It is officially springtime, and while it’s nice having warmer days, this time of the year can be horrible for those who suffer from allergies and asthma. The spring is known to be the “prime season” for asthma and allergies and this often affects the individual’s ability to enjoy the outdoors and the beautiful weather. For those who suffer from this conundrum you are not alone, according to the Asthma and Allergy Foundation of America (AAFA), an estimated 45 million Americans suffer from seasonal allergies. However, there are things you can do to help mitigate the symptoms of allergies and asthma so you can live a full, active lifestyle.
May is National Asthma and Allergy Awareness Month, and in recognition, we bring you some coping tips you can use in order to reduce or prevent attacks and help make you and your environment a bit more allergen friendly.
1. Beware of early mornings
Reschedule your early morning jog or other outdoor activities for later in the day. Between 5 and 10 a.m. pollen counts are at their highest, so if pollen is a trigger for you, you may want to wait until after 10 a.m. to head outdoors. It is recommended to schedule any outdoor activities any time after 12 p.m.
2. Keep an eye on the pollen counts
Before you head out the doors for the day you should always check what the pollen counts are in your area. Your local weather channel might cover this, but if not, head online. Weather websites such as weather.com have an allergy tracker available so you can see what the levels are like before you head out. If the pollen levels are high, try to stay indoors as much as possible.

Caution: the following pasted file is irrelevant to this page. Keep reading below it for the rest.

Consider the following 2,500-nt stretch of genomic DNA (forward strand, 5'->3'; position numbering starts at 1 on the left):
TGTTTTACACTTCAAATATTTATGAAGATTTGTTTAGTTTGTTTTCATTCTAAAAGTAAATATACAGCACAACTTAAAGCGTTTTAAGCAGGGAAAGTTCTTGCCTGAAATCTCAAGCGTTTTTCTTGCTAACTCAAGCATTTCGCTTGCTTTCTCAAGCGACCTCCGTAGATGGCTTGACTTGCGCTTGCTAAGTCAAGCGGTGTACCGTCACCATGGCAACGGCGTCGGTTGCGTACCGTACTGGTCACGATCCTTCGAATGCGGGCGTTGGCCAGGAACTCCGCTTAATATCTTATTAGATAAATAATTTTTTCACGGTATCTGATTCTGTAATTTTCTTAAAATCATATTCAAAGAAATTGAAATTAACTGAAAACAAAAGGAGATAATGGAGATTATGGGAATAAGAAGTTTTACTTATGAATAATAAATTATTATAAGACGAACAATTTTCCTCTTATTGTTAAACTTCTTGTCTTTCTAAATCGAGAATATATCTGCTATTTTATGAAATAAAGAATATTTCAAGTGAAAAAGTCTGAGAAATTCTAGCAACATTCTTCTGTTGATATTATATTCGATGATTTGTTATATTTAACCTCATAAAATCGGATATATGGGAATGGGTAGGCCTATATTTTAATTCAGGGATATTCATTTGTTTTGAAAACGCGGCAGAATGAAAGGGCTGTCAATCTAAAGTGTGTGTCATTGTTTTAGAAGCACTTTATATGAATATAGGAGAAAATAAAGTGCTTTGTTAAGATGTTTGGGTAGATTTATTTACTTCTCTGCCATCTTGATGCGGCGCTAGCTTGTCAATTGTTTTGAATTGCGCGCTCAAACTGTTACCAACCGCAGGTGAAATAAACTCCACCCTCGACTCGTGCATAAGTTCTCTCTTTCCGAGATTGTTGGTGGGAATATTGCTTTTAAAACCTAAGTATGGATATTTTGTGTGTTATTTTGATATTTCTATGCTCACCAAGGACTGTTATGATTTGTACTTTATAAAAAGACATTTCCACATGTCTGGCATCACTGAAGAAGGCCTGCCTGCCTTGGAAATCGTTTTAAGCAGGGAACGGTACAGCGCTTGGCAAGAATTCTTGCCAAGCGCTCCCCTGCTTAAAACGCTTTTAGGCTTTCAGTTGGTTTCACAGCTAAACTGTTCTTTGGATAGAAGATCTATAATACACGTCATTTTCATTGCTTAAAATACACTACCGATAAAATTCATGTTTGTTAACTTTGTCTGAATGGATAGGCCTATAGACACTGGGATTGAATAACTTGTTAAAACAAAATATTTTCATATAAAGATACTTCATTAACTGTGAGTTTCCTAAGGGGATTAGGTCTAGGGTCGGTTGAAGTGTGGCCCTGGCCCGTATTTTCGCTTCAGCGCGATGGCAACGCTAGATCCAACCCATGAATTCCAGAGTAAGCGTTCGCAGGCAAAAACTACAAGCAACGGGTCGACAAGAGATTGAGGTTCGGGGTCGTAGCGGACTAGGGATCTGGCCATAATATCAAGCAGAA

3. Close those windows
While the outside breeze might feel nice as it enters your home or car, you are letting in unwanted visitors. Forgo the spring and summer wind for air conditioning if you suffer from allergies. According to the Cleveland Clinic, you can reduce indoor pollen exposure by 90 percent by just keeping the windows shut, and turning on the air conditioner.
4. Change your clothes
If you spend a significant amount of time outdoors, make sure you brush yourself before you enter the house and then change your clothes as soon as you can. By brushing yourself off and then changing your clothes you can significantly reduce the chance of pollen being tracked throughout the house. It is also a good idea to wear a hat outside in order to help prevent pollen from attaching itself to your hair and to wash your hands and face often. If you have a pet who goes outside with you, make sure you brush and wash them often, otherwise, they too can track allergens into and around the home.
5. Check and change filters
Another way to help ensure a pollen and allergen free environment is to check your filters on any air purifiers, air conditioners, and on any HEPA-grade vacuum cleaners, you may have in your home. If the filters are dirty and clogged, replace them immediately. Also for your vehicle, be sure to check your cabin air filter, and change if necessary. This will help ensure better air quality by preventing pollen, dust as well as other particles from entering the vehicle.
6. Spring cleaning
Make sure you keep a clean and dust free home in order to help you keep your allergies in check. This means cleaning and dusting regularly, washing linens and bed covers in hot water in order to help kill any and remove any dust mites and bacteria that may be present, and by using eco-friendly ways to rid your house of any vermin. If you have pets, make sure you keep them out of the bedrooms and off the furniture.
7. Get help
If your allergies or asthma are really bad this time of year, make it a priority to see a doctor. Your doctor can help direct and prescribe you medications that may help prevent and treat your symptoms.